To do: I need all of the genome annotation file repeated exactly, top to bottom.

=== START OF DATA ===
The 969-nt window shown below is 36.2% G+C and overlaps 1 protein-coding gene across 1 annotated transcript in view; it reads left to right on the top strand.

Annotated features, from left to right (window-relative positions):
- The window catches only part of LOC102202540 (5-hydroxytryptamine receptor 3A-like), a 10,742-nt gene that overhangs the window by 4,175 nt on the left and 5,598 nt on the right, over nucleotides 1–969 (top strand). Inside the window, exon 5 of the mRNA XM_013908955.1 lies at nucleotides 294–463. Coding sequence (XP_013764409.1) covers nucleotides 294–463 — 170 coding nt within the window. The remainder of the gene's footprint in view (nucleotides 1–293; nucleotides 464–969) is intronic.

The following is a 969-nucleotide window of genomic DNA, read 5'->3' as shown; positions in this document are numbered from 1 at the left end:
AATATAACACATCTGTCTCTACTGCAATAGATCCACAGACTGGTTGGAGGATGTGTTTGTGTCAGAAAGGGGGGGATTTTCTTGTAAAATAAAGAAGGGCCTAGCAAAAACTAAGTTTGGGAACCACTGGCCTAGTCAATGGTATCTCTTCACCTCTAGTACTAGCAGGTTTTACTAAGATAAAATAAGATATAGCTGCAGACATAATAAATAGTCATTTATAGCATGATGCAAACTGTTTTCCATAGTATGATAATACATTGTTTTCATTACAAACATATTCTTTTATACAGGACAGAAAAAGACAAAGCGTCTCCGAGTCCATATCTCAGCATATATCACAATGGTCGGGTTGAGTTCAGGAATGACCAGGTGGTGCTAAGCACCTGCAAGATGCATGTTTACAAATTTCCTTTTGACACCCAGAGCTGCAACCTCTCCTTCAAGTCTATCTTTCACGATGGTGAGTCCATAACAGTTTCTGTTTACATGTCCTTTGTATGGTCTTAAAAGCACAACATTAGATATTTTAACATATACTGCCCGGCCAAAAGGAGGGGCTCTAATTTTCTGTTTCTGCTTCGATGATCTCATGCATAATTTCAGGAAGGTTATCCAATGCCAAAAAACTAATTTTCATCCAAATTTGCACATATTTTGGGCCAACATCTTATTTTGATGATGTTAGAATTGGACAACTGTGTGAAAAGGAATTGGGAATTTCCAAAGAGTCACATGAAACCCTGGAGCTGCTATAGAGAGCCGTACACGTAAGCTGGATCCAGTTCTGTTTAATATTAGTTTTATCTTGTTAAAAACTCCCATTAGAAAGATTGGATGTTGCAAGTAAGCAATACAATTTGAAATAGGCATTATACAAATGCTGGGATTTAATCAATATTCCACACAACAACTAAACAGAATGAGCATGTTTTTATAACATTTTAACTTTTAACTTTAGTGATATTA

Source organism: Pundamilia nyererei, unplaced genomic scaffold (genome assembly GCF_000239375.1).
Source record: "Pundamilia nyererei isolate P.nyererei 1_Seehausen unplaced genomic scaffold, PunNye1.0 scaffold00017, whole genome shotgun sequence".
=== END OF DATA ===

The 969-nt window shown below is 36.2% G+C and overlaps 1 protein-coding gene across 1 annotated transcript in view; it reads left to right on the top strand.

Annotated features, from left to right (window-relative positions):
- The window catches only part of LOC102202540 (5-hydroxytryptamine receptor 3A-like), a 10,742-nt gene that overhangs the window by 4,175 nt on the left and 5,598 nt on the right, over nucleotides 1–969 (top strand). Inside the window, exon 5 of the mRNA XM_013908955.1 lies at nucleotides 294–463. Coding sequence (XP_013764409.1) covers nucleotides 294–463 — 170 coding nt within the window. The remainder of the gene's footprint in view (nucleotides 1–293; nucleotides 464–969) is intronic.

The following is a 969-nucleotide window of genomic DNA, read 5'->3' as shown; positions in this document are numbered from 1 at the left end:
AATATAACACATCTGTCTCTACTGCAATAGATCCACAGACTGGTTGGAGGATGTGTTTGTGTCAGAAAGGGGGGGATTTTCTTGTAAAATAAAGAAGGGCCTAGCAAAAACTAAGTTTGGGAACCACTGGCCTAGTCAATGGTATCTCTTCACCTCTAGTACTAGCAGGTTTTACTAAGATAAAATAAGATATAGCTGCAGACATAATAAATAGTCATTTATAGCATGATGCAAACTGTTTTCCATAGTATGATAATACATTGTTTTCATTACAAACATATTCTTTTATACAGGACAGAAAAAGACAAAGCGTCTCCGAGTCCATATCTCAGCATATATCACAATGGTCGGGTTGAGTTCAGGAATGACCAGGTGGTGCTAAGCACCTGCAAGATGCATGTTTACAAATTTCCTTTTGACACCCAGAGCTGCAACCTCTCCTTCAAGTCTATCTTTCACGATGGTGAGTCCATAACAGTTTCTGTTTACATGTCCTTTGTATGGTCTTAAAAGCACAACATTAGATATTTTAACATATACTGCCCGGCCAAAAGGAGGGGCTCTAATTTTCTGTTTCTGCTTCGATGATCTCATGCATAATTTCAGGAAGGTTATCCAATGCCAAAAAACTAATTTTCATCCAAATTTGCACATATTTTGGGCCAACATCTTATTTTGATGATGTTAGAATTGGACAACTGTGTGAAAAGGAATTGGGAATTTCCAAAGAGTCACATGAAACCCTGGAGCTGCTATAGAGAGCCGTACACGTAAGCTGGATCCAGTTCTGTTTAATATTAGTTTTATCTTGTTAAAAACTCCCATTAGAAAGATTGGATGTTGCAAGTAAGCAATACAATTTGAAATAGGCATTATACAAATGCTGGGATTTAATCAATATTCCACACAACAACTAAACAGAATGAGCATGTTTTTATAACATTTTAACTTTTAACTTTAGTGATATTA

Source organism: Pundamilia nyererei, unplaced genomic scaffold (genome assembly GCF_000239375.1).
Source record: "Pundamilia nyererei isolate P.nyererei 1_Seehausen unplaced genomic scaffold, PunNye1.0 scaffold00017, whole genome shotgun sequence".